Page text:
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Stephen Petronio Company and The Architecture of Loss

March 12, 2012

Stephen Petronio in “Intravenous Lecture” Photo by Julie Lemberger

Stephen Petronio is a master of dance, a choreographer with a vision and a master of his craft that is enable to make that vision manifest. Such it was Sunday afternoon at the Joyce Theater in which Mr. Petronio presented the world premier of his latest work The Architecture of Loss.

The evening began with a most unusual offering, a recreation/interpretation of Steve Paxton’s Intravenous Lecture.  Created in 1970, it was the response to NYU’s cancelation of a performance because of the intended use of 43 nude redheads. So instead, Mr. Paxton, a post-modern pioneer, created Intravenous Lecture, discussing censorship as saline solution was injected into his arm.

Mr. Petronio version was personal and intimate, he comes on stage in the greatest costume ever, created by John Bartlett; he was in stripes from head to toe and a pair of copper lamé shoes, of which I gave serious thought of how I could get back stage to steal.

Using improvisation he examines the concept of censorship with both words and movement, all with the IV solution attached. It was creepy, but fascinating. All in all Mr. Petronio is asking important questions about the constraints and structure of censorship and its effect on society.

Barrington Hinds in “The Architecture of Loss” Photo by Steven Schreiber

City of Twist created in 2002 is Mr. Petronio’s love letter to New York made in the aftermath of September 11th. It is a seamless blend of music and dance. With original music by Laurie Anderson and costumes by Tara Subkoff/Imitation of Christ it is a moving introspection and reflection of New York City. With projections of fire escapes and nighttime sky lines, it displays deep emotion. It was beautifully danced, the company exhibiting flawless technique. The stage is filled with movement, position and juxtapositions explored, accompanied by razor sharp movement and tranquil moments, bathed in shadows and light. It portrays a felling of loss, of having lost something dear. Both Natalie Mackessy and Julian De Leon must be mentioned for the virtuosity and brilliance of their performance.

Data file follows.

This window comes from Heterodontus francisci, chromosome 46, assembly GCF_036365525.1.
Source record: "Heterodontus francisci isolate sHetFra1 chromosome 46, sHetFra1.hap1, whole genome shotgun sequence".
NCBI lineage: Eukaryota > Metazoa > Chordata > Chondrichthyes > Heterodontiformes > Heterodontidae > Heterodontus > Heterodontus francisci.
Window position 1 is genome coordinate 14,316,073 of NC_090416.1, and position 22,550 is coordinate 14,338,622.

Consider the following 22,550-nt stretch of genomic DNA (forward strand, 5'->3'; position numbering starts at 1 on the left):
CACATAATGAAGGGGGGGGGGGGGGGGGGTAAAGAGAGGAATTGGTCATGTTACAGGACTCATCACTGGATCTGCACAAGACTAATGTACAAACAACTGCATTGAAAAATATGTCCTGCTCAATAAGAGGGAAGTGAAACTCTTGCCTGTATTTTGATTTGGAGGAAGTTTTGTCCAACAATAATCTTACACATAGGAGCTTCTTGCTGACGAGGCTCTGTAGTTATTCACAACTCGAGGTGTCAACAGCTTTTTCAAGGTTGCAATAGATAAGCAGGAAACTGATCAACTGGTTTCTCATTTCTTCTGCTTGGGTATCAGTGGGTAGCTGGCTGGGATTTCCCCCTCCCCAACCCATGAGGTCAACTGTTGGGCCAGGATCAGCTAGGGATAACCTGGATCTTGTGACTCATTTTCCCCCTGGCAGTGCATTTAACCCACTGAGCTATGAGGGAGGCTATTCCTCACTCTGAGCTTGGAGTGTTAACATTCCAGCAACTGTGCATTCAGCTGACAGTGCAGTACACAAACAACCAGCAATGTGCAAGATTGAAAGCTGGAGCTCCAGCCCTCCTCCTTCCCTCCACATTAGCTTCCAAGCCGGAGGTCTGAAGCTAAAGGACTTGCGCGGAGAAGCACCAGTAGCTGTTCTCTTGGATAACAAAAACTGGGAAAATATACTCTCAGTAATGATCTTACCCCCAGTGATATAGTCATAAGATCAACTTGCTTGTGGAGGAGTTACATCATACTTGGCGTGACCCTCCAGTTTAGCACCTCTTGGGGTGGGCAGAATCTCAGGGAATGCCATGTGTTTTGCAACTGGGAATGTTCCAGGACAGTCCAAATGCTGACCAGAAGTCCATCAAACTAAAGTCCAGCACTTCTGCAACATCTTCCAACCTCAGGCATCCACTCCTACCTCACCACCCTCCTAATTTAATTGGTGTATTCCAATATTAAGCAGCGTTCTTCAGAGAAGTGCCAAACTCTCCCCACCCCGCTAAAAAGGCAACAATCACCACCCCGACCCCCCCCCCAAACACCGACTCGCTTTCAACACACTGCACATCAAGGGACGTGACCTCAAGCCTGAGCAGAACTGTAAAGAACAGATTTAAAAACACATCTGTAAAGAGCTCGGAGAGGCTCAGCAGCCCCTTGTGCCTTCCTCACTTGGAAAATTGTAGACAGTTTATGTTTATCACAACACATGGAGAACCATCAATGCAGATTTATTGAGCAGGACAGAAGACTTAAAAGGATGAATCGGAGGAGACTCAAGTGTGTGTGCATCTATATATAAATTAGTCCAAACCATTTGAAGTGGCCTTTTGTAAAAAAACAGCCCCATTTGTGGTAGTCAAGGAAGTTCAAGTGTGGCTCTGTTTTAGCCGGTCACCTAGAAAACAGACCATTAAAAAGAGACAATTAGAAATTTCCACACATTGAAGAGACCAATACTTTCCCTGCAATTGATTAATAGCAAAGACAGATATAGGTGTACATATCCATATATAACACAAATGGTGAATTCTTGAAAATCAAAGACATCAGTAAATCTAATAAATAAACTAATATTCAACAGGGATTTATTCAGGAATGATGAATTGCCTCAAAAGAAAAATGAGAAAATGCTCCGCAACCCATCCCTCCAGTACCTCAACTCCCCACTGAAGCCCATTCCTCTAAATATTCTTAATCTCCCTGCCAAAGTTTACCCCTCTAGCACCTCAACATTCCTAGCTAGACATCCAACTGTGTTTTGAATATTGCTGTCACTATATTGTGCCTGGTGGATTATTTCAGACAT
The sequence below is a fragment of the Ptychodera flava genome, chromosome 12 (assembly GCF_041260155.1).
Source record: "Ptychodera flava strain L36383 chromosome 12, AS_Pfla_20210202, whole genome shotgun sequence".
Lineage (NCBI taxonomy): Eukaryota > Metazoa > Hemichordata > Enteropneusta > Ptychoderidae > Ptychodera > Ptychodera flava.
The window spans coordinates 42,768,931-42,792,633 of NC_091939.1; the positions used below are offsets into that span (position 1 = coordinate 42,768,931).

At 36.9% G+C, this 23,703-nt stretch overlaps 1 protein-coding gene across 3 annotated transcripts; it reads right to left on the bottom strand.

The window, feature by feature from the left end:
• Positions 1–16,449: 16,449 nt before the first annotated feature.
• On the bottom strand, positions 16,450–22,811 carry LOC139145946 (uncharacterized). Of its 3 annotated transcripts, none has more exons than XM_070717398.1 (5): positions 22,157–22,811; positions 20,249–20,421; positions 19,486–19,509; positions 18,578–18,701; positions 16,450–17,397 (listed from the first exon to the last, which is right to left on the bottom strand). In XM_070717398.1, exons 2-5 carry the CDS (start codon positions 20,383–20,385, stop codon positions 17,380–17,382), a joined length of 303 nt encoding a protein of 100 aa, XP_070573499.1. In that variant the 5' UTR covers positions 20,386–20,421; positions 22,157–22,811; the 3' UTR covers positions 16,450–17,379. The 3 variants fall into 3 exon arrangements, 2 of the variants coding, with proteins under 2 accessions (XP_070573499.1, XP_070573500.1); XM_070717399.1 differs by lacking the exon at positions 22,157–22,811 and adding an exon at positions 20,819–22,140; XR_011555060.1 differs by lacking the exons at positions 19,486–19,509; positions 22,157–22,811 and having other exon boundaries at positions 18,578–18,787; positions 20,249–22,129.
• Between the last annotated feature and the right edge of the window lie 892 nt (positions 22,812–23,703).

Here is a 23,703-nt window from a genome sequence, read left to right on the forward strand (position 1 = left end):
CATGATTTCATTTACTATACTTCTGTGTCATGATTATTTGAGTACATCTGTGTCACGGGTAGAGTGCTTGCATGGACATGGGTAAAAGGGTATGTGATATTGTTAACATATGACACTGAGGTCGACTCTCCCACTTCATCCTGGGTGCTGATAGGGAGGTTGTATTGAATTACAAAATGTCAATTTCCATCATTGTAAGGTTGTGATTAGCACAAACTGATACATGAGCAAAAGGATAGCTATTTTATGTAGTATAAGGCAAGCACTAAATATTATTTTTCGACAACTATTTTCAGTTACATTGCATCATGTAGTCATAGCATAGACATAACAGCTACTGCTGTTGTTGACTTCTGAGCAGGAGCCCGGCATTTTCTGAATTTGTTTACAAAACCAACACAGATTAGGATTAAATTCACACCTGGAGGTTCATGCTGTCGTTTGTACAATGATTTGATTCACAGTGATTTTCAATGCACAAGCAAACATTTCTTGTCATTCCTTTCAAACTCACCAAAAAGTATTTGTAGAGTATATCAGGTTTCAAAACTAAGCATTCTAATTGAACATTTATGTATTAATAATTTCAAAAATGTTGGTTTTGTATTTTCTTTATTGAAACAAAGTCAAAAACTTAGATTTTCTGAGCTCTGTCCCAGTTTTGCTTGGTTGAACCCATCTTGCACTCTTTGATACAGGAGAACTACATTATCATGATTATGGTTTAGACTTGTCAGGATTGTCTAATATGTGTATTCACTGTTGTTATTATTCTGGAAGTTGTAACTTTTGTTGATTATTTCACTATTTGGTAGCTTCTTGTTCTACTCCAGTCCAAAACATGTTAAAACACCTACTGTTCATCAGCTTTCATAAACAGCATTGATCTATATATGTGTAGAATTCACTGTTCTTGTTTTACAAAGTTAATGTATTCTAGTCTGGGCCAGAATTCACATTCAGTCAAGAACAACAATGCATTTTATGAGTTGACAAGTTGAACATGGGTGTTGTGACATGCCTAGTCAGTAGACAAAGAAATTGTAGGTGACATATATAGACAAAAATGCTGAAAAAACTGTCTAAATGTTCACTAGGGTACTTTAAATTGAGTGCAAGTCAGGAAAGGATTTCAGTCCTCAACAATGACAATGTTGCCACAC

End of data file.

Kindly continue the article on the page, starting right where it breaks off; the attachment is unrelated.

Ethersketch I, performed by New York City Ballet’s Wendy Whelan was spectacular; it was edgy yet subtle and fluid. A revised solo from Mr. Petronio’s 2003 work “Underland”, with music by Nick Cave, it is described as “painting with energy in space” and that was exactly what Mr. Whelan created. It was short but riveting.

The Architecture of Loss exams the impermanence of dance, about formation and disintegration, the physical manifestations of “losing” and all that implies. Both formal and emotional, the work reaches for the immediacy and unpredictability of “disappearing” through constantly morphing, visceral structures.

The phrasing and structure of the work is a hailmark of postmodernism and there is a hint of Merce Cunningham  evident in the whole. For Mr. Petronio the stage is his canvas and the dancers his pigments and colors that he mixes to express and emphasize. He creates tableaus and then weaves the dancers in and out of them, sometimes off-kilter, but always in the superb execution of his choreography.

“The Architecture of Loss” Pictured Joshua Green & Amanda Wells Photo by Steven Schreiber

What is concealed is as important as what is revealed. “It’s kind of homage to dance because dance just disappears,” states Mr. Petronio. “The moment you see it, it’s gone. I meant really to look at the joy of losing the moment. .

Costumes created by Gudrun & Gudrun help weave the whole picture, dressed in loose knits and some men wearing only briefs with one arm encased in various designs reminiscent of gladiators. The artwork of Rannvá Kunoy, projected on three panels, served as backdrop that helped by creating a visual that was haunting and somewhat ethereal. The original music by Valgeir Sigurðsson, has a sort of sadness that has a nuanced and gentleness that helped Mr. Petrino go places he may be hestant to go normally when he is choreographing.

The Architecture of Loss is emotional and questioning , it is a work on great importance that should be lauded for the brilliance that it is!

Stephen Petronio Company

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